Without further ado, in descending order, here is Part 2 of my Top 10 Patent Related Stories of the Decade, with numbers 5 through 1. Up next, honorable mentions, which will be Part 3.
This year as we wind down and look back we not only need to look back at the previous year, but the first decade of the new century and new millennium will be ending. So at this reflective time of year it seems appropriate to take a look back at the biggest patent related news stories of the decade. As with any Top 10 list, or any ranking, there will undoubtedly be disagreements, arguments and some things that people believe should have been on the list. What follows is Part 1 of my personal Top 10 patent news related stories for the decade. Once I get all 10 out, by later in the week, I will provide a survey that allows you to rank them, and I hope you will. We can then take a look back at my Top 10 vs. the Top 10 of IPWatchdog.com readers next year. Please also feel free (and I am sure you will) to point out things that I missed or clearly got wrong, at least in your opinion.
Without further ado, in descending order, here is Part 1 of my Top 10 Patent Related Stories of the Decade:
SAN DIEGO, CA (Marketwire – December 15, 2009) – A group of organizations today announced that they have banded together to form the Small Business Coalition on Patent Legislation created to draw attention to current patent reform proposals that have not been addressed by established patent stakeholders and that would be uniquely harmful to small business patentees if enacted.
I applaud Popular Mechanics for tackling the under-covered issue of patent reform in Inventors Slam Patent Reform Effort. However, I disagree with some of the magazine’s assertions.
Regarding first-to-invent vs. first-to-file, PM says:
FTI theoretically allows an inventor to sit on an idea for years, gradually improving it until he or she is ready to file. FTF eliminates that strategy, making it impossible to dispute a patent or application once it’s filed. There’s no guarantee that the first person to file will necessarily land a patent, but FTF closes the window of opportunity to attack that first, successful filing.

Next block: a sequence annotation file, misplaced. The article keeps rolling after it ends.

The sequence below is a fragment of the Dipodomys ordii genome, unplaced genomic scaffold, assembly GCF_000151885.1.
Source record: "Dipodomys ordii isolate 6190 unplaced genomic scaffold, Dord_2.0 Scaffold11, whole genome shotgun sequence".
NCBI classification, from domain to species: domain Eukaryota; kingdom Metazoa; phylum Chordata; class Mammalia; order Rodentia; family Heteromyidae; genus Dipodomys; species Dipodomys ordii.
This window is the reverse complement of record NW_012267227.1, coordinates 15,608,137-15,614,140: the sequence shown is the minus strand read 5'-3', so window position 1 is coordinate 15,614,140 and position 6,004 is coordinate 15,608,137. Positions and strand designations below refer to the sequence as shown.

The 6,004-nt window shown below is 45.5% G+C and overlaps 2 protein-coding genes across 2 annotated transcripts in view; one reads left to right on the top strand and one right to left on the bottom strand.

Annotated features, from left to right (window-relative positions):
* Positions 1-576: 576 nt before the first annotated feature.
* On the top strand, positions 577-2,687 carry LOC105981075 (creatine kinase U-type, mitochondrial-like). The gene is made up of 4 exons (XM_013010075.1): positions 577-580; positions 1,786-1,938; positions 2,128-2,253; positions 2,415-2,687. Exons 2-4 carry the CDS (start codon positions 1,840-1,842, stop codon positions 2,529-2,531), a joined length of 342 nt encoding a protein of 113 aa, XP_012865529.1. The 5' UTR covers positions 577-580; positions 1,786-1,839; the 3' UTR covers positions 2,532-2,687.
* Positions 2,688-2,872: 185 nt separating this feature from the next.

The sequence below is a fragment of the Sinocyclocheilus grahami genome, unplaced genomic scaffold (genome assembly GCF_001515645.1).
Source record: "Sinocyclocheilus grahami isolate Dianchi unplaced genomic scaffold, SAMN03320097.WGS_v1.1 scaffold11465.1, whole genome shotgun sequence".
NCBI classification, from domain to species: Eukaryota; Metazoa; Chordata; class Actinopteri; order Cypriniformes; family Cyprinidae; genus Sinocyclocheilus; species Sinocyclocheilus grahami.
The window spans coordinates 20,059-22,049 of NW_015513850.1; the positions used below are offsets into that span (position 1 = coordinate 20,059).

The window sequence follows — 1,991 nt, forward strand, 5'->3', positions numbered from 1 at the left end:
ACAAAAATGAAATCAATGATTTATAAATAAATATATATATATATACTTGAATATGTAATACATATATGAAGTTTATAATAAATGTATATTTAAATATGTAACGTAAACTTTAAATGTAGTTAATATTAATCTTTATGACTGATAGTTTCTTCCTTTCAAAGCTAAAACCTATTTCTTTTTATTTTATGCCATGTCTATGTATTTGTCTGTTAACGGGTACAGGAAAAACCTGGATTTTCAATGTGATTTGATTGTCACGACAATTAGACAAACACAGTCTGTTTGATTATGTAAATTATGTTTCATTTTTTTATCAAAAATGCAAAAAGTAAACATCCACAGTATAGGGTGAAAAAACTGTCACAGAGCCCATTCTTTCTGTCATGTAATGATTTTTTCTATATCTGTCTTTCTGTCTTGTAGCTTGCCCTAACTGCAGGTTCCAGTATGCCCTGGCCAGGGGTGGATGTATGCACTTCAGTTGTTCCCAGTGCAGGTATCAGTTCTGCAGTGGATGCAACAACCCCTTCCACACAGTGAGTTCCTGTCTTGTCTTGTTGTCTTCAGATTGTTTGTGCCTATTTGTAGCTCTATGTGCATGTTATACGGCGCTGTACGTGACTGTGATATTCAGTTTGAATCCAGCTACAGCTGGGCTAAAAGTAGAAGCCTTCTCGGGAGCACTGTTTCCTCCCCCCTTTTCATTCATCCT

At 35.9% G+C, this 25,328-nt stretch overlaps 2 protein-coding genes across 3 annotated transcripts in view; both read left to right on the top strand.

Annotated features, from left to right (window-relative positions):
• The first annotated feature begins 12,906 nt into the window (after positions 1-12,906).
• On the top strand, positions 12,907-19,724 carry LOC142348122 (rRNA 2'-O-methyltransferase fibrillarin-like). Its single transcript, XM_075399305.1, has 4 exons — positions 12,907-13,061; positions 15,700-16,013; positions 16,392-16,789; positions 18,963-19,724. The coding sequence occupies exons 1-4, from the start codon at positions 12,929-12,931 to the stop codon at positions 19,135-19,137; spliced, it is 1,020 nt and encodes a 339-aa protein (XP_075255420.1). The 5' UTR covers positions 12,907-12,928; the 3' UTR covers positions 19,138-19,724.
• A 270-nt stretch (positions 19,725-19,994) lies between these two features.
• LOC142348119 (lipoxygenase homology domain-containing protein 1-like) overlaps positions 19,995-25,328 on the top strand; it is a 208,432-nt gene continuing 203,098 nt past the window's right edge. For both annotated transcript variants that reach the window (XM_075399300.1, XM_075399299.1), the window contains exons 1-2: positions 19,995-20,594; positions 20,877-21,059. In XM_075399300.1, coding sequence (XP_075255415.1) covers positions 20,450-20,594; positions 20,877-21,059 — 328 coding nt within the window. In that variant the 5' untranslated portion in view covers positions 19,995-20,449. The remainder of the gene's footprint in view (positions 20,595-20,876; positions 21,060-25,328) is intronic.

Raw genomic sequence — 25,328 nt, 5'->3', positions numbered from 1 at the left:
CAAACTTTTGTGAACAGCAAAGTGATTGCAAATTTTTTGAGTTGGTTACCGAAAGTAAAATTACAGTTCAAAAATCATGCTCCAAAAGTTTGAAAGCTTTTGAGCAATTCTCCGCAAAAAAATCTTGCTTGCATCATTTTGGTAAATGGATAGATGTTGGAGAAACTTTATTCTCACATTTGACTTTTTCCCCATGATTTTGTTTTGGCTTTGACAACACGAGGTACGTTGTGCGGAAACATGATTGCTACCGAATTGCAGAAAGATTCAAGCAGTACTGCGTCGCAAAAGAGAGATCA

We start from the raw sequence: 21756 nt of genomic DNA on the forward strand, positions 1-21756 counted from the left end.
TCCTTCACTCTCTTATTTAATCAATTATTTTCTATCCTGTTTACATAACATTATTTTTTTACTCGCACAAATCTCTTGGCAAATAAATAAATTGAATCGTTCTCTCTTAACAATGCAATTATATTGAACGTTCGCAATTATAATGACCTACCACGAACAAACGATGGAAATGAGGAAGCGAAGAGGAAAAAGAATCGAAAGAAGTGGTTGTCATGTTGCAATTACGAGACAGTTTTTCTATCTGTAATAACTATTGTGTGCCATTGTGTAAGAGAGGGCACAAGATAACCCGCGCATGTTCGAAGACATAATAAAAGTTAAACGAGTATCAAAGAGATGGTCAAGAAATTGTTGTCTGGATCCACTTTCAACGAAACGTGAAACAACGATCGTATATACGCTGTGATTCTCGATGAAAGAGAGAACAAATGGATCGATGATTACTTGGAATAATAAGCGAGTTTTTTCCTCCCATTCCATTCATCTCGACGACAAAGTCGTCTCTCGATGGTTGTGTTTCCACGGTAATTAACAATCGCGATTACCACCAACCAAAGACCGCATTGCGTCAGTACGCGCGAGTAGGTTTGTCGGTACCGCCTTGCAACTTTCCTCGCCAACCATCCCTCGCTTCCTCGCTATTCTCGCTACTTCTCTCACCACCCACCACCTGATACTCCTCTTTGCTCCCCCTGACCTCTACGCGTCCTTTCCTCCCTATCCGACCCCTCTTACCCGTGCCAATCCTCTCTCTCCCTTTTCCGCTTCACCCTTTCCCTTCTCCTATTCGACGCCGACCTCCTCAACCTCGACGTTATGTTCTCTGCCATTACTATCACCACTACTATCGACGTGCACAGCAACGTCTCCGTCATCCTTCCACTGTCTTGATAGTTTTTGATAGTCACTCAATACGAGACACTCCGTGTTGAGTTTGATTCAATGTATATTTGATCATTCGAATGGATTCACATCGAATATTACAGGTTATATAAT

The proposed reform calls for a post-grant review process – itself controversial because some believe larger companies will be able to tie up patents with so-called serial challenges. The bill provides the ability to challenge the patent in a post-grant-review proceeding for one year following issuance based on a broad array of grounds related to patentability.
I generally respect those who have the capacity to change their opinions based on substantial relevant evidence and a compelling underlying factual record that supports such a change. And I know you to be one who had made shifts in the past based on such sound bases, and you earned all of our respect for that. However, this one is a surprise to me, as I now see you change your mind over mostly irrelevant facts and over what appears as a profound misunderstanding of the adverse effects of transitioning to a First-To-File (FTF) system. There has been much folklore and obfuscation about FTF and you may have fallen for it based on, what I believe to be genuine, but tangential experience. You and others are missing the point by looking only at a formulated invention and whether it takes three months or one year to file it. You are missing the point if you believe that the stakes are solely related to the quality, content or the submission speed of an application that is ultimately filed with the USPTO. Rather, the harmful effects of FTF for small startups and early-stage patenting firms is in losing patent protection on inventions for which applications will not, or could not, be filed. Harm will not merely arise due to the “race to the patent office”. Harm will be inflicted due to the race to the patent office with the wrong application, for the wrong invention, and for the wrong reasons, while exhausting precious resources in the process. As David Boundy correctly points out, “First to File” vs. “First to Invent” is a misnomer and the use of these terms is mere obfuscation. Interference priority contests at the USPTO and their numbers under current law are entirely irrelevant for assessing the effects of FTF on important inventions that I’m afraid will never reach the USPTO. Several facts, some of which have been touched on in prior comments, can help in appreciating these pernicious aspects of FTF.
How to Write a Patent Application is a must own for patent attorneys, patent agents and law students alike. A crucial hands-on resource that walks you through every aspect of preparing and filing a patent application, from working with an inventor to patent searches, preparing the patent application, drafting claims and more. The treatise is continuously updated to address relevant Federal Circuit and Supreme Court decision impacting patent drafting.